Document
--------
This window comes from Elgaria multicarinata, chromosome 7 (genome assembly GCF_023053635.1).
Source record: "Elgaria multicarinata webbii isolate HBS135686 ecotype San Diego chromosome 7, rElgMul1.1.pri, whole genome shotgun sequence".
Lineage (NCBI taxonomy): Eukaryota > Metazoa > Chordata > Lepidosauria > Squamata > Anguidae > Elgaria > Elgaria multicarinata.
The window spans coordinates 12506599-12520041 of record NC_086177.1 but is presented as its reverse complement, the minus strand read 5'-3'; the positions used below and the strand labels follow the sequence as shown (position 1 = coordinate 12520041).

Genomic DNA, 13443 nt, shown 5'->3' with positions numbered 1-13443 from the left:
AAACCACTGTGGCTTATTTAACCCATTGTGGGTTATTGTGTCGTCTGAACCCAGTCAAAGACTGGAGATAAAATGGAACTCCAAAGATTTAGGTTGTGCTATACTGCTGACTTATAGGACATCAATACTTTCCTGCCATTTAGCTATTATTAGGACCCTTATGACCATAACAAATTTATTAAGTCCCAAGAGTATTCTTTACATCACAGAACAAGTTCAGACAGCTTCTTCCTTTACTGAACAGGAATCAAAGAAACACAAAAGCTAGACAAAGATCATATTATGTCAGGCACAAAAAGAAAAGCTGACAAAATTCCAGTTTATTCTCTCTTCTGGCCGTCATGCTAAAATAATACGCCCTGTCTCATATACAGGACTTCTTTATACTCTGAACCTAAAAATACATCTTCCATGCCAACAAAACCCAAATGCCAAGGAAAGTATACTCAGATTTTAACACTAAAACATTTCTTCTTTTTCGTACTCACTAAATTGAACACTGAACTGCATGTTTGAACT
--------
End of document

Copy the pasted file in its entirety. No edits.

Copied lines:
This window comes from Elgaria multicarinata, chromosome 7 (genome assembly GCF_023053635.1).
Source record: "Elgaria multicarinata webbii isolate HBS135686 ecotype San Diego chromosome 7, rElgMul1.1.pri, whole genome shotgun sequence".
Lineage (NCBI taxonomy): Eukaryota > Metazoa > Chordata > Lepidosauria > Squamata > Anguidae > Elgaria > Elgaria multicarinata.
The window spans coordinates 12506599-12520041 of record NC_086177.1 but is presented as its reverse complement, the minus strand read 5'-3'; the positions used below and the strand labels follow the sequence as shown (position 1 = coordinate 12520041).

Genomic DNA, 13443 nt, shown 5'->3' with positions numbered 1-13443 from the left:
AAACCACTGTGGCTTATTTAACCCATTGTGGGTTATTGTGTCGTCTGAACCCAGTCAAAGACTGGAGATAAAATGGAACTCCAAAGATTTAGGTTGTGCTATACTGCTGACTTATAGGACATCAATACTTTCCTGCCATTTAGCTATTATTAGGACCCTTATGACCATAACAAATTTATTAAGTCCCAAGAGTATTCTTTACATCACAGAACAAGTTCAGACAGCTTCTTCCTTTACTGAACAGGAATCAAAGAAACACAAAAGCTAGACAAAGATCATATTATGTCAGGCACAAAAAGAAAAGCTGACAAAATTCCAGTTTATTCTCTCTTCTGGCCGTCATGCTAAAATAATACGCCCTGTCTCATATACAGGACTTCTTTATACTCTGAACCTAAAAATACATCTTCCATGCCAACAAAACCCAAATGCCAAGGAAAGTATACTCAGATTTTAACACTAAAACATTTCTTCTTTTTCGTACTCACTAAATTGAACACTGAACTGCATGTTTGAACT